Mind Your Beeswax
by Donald Ray Burger

At the bee booth at this year’s Rodeo, I got lots of questions about honeycomb. This was probably because the observation hive used a piece of natural comb provided by Jennifer Scott (the Bee Wrangler) from someone’s house. The more natural shape of the comb provoked many questions from both adults and children.

Beeswax is produced by young bees from eight glands arranged in pairs on ventral abdominal segments four through seven of adult bees that are between seven and fourteen days old. After about day seventeen, the wax glands are less efficient. Forging bees seldom produce wax.

A young bee secretes wax scales that are three millimeters long and one-tenth of one millimeter thick. The wax is colorless as it comes from the gland. The bee can use a hind leg to move the wax to her mouth, or another bee can aid in this process. The wax is then chewed and saliva is added to make it pliable. During this process, the wax turns white. Once the hexagonal cells are made, the wax can change colors due to the presence of pollen oil and propolis. Older wax is often quite dark.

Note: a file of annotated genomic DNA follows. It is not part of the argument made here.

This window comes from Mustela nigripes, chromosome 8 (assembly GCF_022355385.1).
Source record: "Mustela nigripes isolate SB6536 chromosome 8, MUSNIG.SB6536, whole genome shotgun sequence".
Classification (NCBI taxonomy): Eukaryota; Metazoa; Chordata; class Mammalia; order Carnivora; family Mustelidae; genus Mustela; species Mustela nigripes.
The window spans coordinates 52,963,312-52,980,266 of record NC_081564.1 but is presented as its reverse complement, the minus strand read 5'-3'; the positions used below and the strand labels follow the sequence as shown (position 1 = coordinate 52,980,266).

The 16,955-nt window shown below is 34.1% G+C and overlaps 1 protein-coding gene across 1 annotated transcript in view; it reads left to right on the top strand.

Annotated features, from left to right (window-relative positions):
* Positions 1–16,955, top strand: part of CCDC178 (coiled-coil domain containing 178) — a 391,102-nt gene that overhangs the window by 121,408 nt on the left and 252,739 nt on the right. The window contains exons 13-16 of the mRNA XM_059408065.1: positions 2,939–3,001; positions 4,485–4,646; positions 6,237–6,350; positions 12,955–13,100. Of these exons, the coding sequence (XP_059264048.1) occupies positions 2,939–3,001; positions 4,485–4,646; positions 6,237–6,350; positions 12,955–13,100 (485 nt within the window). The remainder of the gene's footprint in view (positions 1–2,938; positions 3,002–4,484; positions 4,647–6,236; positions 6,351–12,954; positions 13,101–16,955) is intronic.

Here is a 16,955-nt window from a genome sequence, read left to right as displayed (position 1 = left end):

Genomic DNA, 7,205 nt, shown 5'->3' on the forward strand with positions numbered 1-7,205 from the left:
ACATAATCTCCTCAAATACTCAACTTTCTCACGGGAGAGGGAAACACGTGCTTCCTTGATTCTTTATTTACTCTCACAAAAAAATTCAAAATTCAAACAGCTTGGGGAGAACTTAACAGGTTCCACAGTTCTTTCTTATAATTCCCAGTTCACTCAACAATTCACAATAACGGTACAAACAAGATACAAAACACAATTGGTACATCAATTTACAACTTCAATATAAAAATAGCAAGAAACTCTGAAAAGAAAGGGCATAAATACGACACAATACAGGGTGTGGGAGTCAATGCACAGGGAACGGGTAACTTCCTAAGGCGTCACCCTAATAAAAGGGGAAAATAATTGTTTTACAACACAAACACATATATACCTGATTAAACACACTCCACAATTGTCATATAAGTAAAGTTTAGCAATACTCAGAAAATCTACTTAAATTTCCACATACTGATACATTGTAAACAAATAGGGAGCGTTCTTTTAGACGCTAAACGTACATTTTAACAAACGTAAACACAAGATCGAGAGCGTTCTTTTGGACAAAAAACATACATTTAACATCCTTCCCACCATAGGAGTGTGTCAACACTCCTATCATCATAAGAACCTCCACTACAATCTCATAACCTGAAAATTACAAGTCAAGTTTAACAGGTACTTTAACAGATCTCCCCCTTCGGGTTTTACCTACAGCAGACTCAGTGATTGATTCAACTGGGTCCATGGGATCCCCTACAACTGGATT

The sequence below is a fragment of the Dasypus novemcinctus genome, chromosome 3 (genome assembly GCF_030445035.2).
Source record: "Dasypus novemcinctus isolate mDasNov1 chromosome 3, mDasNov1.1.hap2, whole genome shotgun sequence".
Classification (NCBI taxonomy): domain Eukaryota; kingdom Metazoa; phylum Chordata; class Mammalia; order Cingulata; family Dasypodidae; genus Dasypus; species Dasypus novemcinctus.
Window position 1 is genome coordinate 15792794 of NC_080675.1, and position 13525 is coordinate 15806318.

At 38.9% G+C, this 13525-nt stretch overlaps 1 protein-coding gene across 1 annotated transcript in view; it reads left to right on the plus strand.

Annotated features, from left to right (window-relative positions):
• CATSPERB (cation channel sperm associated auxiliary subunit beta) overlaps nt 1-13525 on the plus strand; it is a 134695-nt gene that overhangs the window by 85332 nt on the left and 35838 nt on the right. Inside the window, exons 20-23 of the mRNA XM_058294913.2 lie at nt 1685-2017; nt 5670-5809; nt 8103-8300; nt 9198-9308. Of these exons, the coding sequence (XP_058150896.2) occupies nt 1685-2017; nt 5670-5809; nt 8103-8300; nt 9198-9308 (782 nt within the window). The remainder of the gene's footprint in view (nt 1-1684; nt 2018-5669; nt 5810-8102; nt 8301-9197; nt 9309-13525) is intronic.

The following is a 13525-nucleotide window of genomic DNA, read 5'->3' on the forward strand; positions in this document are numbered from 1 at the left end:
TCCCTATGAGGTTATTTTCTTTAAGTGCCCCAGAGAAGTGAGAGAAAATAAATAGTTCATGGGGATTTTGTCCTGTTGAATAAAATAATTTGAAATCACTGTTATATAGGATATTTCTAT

It is commonly believed that it takes 8.4 pounds of honey to make one pound of wax. This number was determined in 1946 by Warren Whitcomb, Jr. According to an article in Gleanings in Bee Culture (and mentioned in The Hive and The Honey Bee), Whitcomb fed colonies honey when no honey flow was in progress. He then measured the amount of wax produced and determined that the mean average was 8.4 pounds of honey to produce one pound of wax.

The hexagonal shape of honeycomb is considered to be an engineering marvel because its six-sided shape is very strong and uses the least amount of material to achieve that strength. A pound of comb will support twenty-two pounds of honey.

Written March 14, 2012

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